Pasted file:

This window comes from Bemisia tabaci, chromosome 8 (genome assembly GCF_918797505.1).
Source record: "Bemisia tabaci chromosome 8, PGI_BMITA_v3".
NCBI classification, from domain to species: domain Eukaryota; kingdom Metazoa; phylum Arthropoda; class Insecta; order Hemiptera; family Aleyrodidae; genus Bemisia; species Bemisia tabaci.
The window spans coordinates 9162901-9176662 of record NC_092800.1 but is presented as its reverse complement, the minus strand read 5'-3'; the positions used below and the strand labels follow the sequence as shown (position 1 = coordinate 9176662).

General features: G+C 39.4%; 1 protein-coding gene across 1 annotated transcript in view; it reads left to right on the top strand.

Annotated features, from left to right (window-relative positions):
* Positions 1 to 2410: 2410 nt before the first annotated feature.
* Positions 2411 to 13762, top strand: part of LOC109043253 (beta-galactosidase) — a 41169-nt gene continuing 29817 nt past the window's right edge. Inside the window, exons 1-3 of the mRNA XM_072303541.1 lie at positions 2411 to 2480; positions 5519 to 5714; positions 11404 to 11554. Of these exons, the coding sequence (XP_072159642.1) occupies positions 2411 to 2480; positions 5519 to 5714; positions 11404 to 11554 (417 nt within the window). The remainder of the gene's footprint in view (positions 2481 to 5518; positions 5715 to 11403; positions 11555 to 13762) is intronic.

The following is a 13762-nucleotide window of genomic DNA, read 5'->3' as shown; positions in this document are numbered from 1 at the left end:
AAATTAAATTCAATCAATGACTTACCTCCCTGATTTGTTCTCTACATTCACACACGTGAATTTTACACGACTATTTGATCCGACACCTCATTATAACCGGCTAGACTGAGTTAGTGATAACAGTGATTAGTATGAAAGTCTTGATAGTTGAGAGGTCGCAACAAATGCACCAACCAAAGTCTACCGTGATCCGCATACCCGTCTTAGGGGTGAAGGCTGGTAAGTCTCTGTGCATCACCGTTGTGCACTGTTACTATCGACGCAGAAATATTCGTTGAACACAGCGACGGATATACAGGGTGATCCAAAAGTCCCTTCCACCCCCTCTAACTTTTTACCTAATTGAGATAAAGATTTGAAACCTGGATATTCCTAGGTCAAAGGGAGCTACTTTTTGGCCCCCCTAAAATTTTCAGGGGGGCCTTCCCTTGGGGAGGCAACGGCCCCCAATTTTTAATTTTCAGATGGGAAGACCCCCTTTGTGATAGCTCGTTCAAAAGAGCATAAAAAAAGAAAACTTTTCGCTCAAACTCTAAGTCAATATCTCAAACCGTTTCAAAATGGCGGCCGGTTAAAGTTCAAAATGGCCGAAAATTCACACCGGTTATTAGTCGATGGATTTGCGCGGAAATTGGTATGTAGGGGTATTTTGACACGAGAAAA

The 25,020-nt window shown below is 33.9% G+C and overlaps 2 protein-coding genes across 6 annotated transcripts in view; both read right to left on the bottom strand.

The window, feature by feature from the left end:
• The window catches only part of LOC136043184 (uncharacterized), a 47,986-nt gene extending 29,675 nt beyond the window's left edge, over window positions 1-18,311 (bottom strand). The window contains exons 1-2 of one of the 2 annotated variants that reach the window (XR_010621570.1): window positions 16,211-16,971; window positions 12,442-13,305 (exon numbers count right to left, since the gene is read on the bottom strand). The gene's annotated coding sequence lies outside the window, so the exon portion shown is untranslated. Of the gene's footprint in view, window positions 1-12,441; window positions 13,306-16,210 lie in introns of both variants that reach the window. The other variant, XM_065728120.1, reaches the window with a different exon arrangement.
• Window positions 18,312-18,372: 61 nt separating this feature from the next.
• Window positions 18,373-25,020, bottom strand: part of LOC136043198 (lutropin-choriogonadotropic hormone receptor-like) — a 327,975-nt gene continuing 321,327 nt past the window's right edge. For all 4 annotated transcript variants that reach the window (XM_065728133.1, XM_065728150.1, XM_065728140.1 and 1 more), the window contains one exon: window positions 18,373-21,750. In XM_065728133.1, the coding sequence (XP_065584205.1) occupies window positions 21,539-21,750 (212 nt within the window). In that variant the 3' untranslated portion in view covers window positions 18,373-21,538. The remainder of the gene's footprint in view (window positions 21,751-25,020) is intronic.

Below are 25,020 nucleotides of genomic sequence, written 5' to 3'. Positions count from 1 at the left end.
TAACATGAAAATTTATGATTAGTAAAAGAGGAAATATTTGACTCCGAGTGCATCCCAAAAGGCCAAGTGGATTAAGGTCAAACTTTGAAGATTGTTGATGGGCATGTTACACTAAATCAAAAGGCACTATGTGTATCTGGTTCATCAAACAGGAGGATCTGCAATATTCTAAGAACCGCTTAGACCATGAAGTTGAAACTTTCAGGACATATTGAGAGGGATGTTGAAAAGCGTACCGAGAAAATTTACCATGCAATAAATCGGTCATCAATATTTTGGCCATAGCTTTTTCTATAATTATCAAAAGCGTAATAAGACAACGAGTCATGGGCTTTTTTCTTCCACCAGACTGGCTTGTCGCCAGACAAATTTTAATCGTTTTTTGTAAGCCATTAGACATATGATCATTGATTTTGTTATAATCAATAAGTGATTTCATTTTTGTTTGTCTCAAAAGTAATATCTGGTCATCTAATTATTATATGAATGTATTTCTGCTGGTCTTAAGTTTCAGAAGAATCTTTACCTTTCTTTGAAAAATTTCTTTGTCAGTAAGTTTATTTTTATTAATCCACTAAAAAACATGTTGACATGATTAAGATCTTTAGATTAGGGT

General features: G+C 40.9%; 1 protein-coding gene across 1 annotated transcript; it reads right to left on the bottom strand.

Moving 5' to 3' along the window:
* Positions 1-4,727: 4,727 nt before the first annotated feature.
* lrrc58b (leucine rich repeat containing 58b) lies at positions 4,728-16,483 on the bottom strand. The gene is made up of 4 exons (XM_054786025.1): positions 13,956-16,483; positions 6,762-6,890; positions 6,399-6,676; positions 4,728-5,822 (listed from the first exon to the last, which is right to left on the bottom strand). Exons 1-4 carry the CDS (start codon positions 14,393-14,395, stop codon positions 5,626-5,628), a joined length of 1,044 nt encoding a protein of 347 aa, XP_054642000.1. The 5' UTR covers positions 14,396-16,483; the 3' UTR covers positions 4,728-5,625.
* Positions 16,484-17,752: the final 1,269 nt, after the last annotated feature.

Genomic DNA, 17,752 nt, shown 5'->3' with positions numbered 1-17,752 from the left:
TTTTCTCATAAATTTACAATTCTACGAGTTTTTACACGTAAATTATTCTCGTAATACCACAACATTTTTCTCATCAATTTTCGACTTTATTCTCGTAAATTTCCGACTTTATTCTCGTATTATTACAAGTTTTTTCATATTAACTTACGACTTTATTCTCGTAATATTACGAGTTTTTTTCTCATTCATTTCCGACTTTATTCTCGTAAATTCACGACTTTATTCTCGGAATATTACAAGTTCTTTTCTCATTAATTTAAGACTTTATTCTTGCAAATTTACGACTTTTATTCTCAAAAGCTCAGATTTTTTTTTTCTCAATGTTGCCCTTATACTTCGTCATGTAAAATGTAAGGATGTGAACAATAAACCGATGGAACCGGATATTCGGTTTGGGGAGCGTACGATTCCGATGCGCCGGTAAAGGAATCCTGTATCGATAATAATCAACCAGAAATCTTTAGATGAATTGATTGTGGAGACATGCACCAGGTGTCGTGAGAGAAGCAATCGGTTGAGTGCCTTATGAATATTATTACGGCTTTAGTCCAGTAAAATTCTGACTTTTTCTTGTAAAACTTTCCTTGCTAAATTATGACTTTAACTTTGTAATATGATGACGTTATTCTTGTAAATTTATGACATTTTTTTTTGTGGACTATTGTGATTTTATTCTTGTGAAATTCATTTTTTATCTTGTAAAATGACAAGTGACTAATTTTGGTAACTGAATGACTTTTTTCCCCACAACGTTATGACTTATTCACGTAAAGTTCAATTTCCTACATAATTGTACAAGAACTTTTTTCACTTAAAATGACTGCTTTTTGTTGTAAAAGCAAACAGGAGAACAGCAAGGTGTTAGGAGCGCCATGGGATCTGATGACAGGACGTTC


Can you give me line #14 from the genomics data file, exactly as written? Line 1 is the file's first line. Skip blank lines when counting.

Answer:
• Window positions 18,312-18,372: 61 nt separating this feature from the next.